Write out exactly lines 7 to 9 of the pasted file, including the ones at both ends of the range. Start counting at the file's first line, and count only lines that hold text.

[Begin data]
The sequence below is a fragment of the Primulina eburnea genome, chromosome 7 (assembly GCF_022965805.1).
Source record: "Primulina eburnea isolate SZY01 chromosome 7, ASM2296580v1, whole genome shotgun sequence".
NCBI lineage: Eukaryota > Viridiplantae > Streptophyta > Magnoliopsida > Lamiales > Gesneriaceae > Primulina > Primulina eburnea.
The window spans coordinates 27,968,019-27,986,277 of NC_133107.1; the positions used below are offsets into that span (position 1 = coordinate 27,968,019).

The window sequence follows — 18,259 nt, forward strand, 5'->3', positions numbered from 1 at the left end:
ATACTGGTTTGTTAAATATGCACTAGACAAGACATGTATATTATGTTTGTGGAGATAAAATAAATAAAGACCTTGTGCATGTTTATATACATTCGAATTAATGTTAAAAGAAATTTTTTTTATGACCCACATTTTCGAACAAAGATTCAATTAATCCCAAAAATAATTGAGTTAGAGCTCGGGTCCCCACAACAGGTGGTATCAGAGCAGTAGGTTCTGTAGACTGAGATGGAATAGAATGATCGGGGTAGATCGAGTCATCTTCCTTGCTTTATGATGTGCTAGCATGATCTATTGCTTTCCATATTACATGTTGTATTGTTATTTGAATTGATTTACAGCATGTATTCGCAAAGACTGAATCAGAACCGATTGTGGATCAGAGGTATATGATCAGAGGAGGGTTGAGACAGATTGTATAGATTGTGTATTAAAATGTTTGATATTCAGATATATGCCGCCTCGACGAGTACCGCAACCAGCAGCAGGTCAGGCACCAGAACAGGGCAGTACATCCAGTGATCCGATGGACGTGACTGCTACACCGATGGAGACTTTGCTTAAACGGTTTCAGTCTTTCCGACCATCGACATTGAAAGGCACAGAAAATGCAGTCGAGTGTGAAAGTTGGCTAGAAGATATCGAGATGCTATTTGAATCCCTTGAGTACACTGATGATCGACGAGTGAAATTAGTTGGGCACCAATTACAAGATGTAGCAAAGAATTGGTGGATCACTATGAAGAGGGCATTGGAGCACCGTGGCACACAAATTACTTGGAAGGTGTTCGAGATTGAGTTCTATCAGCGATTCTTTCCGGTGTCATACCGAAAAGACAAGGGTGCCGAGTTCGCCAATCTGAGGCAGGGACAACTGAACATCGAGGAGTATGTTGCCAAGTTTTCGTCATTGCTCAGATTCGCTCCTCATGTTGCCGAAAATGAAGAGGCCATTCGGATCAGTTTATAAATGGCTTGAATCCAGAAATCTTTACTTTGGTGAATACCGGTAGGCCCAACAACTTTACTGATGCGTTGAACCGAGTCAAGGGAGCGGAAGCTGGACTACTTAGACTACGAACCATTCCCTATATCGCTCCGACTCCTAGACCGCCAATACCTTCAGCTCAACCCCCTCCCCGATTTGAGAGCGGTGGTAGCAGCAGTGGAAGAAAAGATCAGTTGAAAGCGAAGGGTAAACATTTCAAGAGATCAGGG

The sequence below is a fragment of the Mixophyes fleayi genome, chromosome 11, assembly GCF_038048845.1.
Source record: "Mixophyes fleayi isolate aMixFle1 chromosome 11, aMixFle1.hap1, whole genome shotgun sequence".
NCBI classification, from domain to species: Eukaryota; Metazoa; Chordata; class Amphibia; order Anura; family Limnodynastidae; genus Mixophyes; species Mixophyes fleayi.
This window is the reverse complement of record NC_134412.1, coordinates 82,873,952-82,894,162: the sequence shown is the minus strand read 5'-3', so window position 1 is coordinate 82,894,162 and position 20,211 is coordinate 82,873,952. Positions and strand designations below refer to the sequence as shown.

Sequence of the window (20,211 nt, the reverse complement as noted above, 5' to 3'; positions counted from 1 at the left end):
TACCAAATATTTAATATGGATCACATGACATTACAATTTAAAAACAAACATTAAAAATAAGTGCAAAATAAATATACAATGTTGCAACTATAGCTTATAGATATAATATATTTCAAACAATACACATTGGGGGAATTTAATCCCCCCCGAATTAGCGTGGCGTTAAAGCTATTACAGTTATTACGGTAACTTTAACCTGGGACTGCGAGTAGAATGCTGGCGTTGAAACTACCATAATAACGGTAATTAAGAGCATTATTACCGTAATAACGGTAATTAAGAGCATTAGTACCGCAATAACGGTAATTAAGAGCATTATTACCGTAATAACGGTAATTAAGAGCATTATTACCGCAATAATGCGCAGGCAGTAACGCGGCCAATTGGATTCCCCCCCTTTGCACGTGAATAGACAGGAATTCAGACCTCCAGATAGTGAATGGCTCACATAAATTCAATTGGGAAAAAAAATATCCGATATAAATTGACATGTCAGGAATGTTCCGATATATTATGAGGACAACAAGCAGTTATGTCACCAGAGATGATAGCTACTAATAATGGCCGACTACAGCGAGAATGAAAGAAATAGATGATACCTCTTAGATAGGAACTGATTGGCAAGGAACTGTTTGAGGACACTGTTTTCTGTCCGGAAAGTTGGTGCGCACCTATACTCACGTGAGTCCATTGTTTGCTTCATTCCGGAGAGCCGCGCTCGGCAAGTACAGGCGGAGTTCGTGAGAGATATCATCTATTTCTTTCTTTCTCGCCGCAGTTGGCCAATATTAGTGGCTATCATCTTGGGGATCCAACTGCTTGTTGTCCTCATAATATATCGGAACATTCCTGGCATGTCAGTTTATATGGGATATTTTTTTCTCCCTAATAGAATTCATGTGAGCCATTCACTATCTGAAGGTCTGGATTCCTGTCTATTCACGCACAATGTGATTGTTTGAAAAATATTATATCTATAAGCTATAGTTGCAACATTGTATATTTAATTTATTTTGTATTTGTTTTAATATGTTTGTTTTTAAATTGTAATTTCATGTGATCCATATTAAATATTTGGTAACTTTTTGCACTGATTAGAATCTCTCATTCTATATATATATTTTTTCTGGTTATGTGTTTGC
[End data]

The sequence below is a fragment of the Mixophyes fleayi genome, chromosome 11, assembly GCF_038048845.1.
Source record: "Mixophyes fleayi isolate aMixFle1 chromosome 11, aMixFle1.hap1, whole genome shotgun sequence".
NCBI classification, from domain to species: Eukaryota; Metazoa; Chordata; class Amphibia; order Anura; family Limnodynastidae; genus Mixophyes; species Mixophyes fleayi.